The most important piece of kit in your camera bag isn’t your Canon DSLR; it’s the glass you put in front of it. This might be a cliche, but it’s true. A high-calibre lens attached to a beginner-level camera will always produce better quality images than a top-end pro body fitted with a cheap kit lens.
That said, there’s an incredible amount of creative potential in the versatile 18-55mm kit lens that came with your EOS camera, and the chances are you may not be fully exploiting it. This guide will give you all the confidence you need to start doing just that. We’ll explain how you can get the best from the lens you own, whether that’s a standard zoom, a wide-angle, telephoto zoom or specialised macro lens for close-ups.
We’ll show you how different focal lengths can transform your photographic results, and explain how best to deal with optical problems you might face in the field. Get ready to see things more clearly…
Does your lens has more letters after its name than a retired rocket scientist. What do all these lens markings mean? You can refer to a lens simply by the name of the manufacturer, the focal length, and its maximum aperture – a Sigma 70-300mm f/4-5.6, say, or Canon 50mm f/1.4. But as lenses have often evolved from decades of development, they usually have a line of additional letters after their names, stamped on the barrel or printed on the boxes.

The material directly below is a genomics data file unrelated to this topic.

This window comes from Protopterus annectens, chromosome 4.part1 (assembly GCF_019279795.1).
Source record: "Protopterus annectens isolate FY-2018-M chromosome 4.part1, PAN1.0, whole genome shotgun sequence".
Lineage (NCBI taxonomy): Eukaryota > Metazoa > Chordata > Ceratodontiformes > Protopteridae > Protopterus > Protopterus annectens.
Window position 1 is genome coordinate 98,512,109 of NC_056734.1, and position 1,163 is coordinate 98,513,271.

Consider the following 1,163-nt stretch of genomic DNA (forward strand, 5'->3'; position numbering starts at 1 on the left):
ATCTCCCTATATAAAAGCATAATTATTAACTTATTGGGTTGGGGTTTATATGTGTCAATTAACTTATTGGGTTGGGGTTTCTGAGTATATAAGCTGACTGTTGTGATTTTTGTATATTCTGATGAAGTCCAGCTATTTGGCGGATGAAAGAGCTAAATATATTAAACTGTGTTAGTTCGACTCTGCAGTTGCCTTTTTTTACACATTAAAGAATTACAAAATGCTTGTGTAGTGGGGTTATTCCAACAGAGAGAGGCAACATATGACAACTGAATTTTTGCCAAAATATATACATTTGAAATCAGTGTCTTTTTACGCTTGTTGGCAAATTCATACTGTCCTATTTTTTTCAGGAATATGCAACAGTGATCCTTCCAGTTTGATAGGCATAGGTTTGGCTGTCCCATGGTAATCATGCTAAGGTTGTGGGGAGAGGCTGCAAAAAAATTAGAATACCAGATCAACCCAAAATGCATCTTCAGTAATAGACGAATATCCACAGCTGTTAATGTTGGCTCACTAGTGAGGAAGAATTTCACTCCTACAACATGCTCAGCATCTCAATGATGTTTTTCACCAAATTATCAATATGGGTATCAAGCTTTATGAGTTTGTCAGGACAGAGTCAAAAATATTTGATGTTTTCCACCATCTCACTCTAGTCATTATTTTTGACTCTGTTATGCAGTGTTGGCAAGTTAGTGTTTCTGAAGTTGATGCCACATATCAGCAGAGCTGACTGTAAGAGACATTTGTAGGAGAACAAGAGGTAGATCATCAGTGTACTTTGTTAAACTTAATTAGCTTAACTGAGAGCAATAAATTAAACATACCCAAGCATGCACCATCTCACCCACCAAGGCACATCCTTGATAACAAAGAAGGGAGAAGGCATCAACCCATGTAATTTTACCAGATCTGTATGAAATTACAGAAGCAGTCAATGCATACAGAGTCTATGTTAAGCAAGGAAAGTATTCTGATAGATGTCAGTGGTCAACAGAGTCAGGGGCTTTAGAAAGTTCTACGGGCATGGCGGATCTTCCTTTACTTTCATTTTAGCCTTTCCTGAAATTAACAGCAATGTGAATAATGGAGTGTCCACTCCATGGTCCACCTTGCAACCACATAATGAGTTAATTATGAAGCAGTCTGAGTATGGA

Some lens markings are about manufacturer branding – defining a more recent range, or a lens that’s built to higher standards than another. Others are to do with the optics themselves, and to highlight specific technologies used in the lens construction. In the jargon-busting guide below, we’ll translate these lens markings for you.
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Also, like the Canon, this Nikon lens lacks a focus distance scale. On this lens the manual focus ring looks almost like an afterthought tacked on to the front end of the lens.